For refusing to return recovered stolen car to its owner, read what court did to police in Delta

By Ambrose Ologide

A Delta state high court sitting in Warri presided over by Justice Mrs. R.D. Harriman has ordered the Nigeria police to pay as compensation the sum of N10million to a commercial car driver, Matthew Oboroh, who the court also awarded one hundred thousand naira cost from the police for infringing on his fundamental human right by taking possession of his car without compensation.

Barrister Blessing Ahwinahwi of Chief Andi Kayoma Osawota Chambers, Warri, who was the counsel to Oboroh in the suit,  told our correspondent in Warri that her client’s commercial car was stolen along Jakpa Road, Effurun in 2015 when he went to worship at a popular new generation church (now relocated to Effurun/Sapele Road) Effurun.

According to the counsel, Mr Oboroh lodged a complaint about his stolen car at the Ekpan police station with the hope of the police searching for his stolen car but this  was not to be as the  car was rather  seen by its owner while he was traveling to Sapele at the ever busy Effurun roundabout.

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He stated that the police from Ekpan were using the car for security patrol and that the inscription ‘Operation Ekpan Area’ was boldly written on both sides of the body of the car.

Mr Oboroh, the counsel said, was able to recognize the stolen car which now had new police car registration numbers but still had the same colour at as when it was stolen.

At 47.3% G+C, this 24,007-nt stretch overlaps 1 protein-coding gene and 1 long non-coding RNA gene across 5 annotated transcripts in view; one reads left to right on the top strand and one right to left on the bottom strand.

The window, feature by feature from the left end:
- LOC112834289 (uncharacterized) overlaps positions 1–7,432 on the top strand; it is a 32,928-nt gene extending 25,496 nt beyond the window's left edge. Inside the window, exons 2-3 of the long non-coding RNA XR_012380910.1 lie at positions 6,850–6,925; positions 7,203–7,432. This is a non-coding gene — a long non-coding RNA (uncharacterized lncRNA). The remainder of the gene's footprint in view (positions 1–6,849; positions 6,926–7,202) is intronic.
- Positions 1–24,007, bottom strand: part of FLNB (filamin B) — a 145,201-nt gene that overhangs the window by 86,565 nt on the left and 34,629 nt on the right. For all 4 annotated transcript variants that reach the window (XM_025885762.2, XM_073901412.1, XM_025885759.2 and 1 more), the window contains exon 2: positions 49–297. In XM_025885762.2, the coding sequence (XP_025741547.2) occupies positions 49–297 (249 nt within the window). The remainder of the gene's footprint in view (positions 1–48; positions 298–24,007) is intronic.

With this  shocking discovery, Mr Oboroh  was said to have politely approached the policemen from Ekpan police station who were using the car  in search of criminals and humbly told them that the car was his and that the car was stolen in 2015.

He was accordingly asked to go to the Ekpan police station where he lodged a complaint about the car and on getting to the said police station, he was told that the stolen car was actually recovered by the police in 2016 and that he could only repossess it on the payment of N115,000.

He was said to have been told also that the said the sum of money that was being demanded for was the cost of the expenses incurred by the police in maintaining his recovered car.

Seeing that the demand by the police was an infringement on his fundamental human right, the commercial car driver then decided to seek the services of a lawyer, with the hope of having justice in the law court.

The case was taken to court where it was tried and the police was found guilty of infringing on the fundamental human right of the commercial car driver, Matthew Oboroh, by forcefully confiscating his car without paying compensation to him.


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